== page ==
Rain has taken a fair bit of blame for the Oso/Hazel Landslide. And much as been made of record breaking rain. So it was time to check those rain fall records.

The two stations with long term records are Arlington and Darrington. Oso is located roughly half way between these two stations. Darrington has records going back to 1911 and Arlington's goes back to 1922. Finney Creek is a remote station with too short of a record to be much use for comparison. Darrington being more deeply in the mountains is far wetter - roughly twice as wet as Arlington.


The 19.30 inches of rain for March 2014 was the wettest March ever. The mean for March is 8.61. So headlines are record rain causes landslide. Twice normal rainfall triggers landslide. However, slow down and look at some other months. Like January 1953 when 31.22 inches fell. Or the infamous winter of 1933 when 30.42 inches fell in December. All in all the March record has been exceeded in other months at Darrington 17 times. 


The March 2014 rainfall of 8.70 inches at Arlington fell short of the March record of 9.23 inches. The March 2014 rainfall amount has been exceeded 20 times in other months.  

Saturday, April 12, 2014

A Last Gasp for Coal Mining In Washington

John Henry 1 coal mine and processing in Black Diamond

Coal mining came to an end in Washington State with the closure of the Centralia Coal Mine in 2006. The John Henry 1 Mine in aptly named Black Diamond has not operated since 1997 but has recently applied to reopen and in the process finish some reclamation. The Environmental Assessment (JHM_EA.pdf) is currently in the public comment period. The John Henry 1 Mine has a contract to supply coal for cement production to a Richmond BC concrete company and hopes to perhaps sell coal for cement production in Seattle. In addition to the coal seam that the mine intends to exploit, the formation also contains a seam of clay that is also used in concrete formulations.

Monday, April 7, 2014

Canyon Creek Another Path to Reducing a Gelogic Hazard

The Whatcom County Council acting as the Whatcom County Flood District Board of Supervisors will be voting this evening on accepting a grant agreement with the Washington State Department of Ecology for Flood Plain Restoration Provsio funds whatcom.council/agendabills/ab2014-139.pdf. The $2 million grant will be used to widen the flood plain area on the lower reaches of Canyon Creek. The project serves two purposes: 1) improves salmon habitat on a degraded reach of the stream, and 2) reduces the risk from flooding, erosion or debris flows at the site.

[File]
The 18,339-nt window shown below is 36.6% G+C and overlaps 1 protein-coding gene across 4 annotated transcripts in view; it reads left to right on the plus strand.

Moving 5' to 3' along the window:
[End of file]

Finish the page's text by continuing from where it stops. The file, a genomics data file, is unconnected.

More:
Lower Canyon Creek 2006 USDA image via Google earth

The grant will fund additional work that has already been done to reduce the geologic risk at the site. The Google earth image below from 2013 shows active work on the west bank of the creek as the levee was pulled back last summer.

The lower reach of Canyon Creek flows across the eastern side of a broad alluvial fan before entering the Nooksack River. The creek channel and flood plain of the creek were well incised down into the older fan surface leaving the impression that most of the fan was an old feature and not subject to flooding. The creek location had been stable for many decades. A large subdivision was platted on the older fan surface with roads laid out and homes were built. The apparent peaceful situation all changed in 1989.

LiDAR image of the fan with the Nooksack River just to the west of and eroding the distal portion of the fan. Deep-seated landslides are apparent on both side of the canyon upstream of the alluvial fan.

A large flood impacted the Nooksack River basin in 1989. Extensive major flooding took place on the Nooksack. Canyon Creek also flooded, but more importantly the creek eroded is west bank on the lower reach chewing hundreds of feet westward and into the platted lots of the subdivision. After the flood the eroded bank was lined with boulders to impede further erosion. Within days of completion of the project another major flood event took place and boulders were stripped away. These events destroyed 4 homes and damaged a resort property near the mouth of the creek.

Yes, there had been extensive flooding, but the flows and violence of the floods on Canyon Creek were far in excess of what would be expected by flooding. By one estimate the flood levels on Canyon Creek were estimated to have been a 1 in 10,000 year event. The problem was in the canyon above, deep-seated landslides had shifted and dammed the creek triggering huge surges of water as the dams failed.

LiDAR image of landslides impinging on both sides of the creek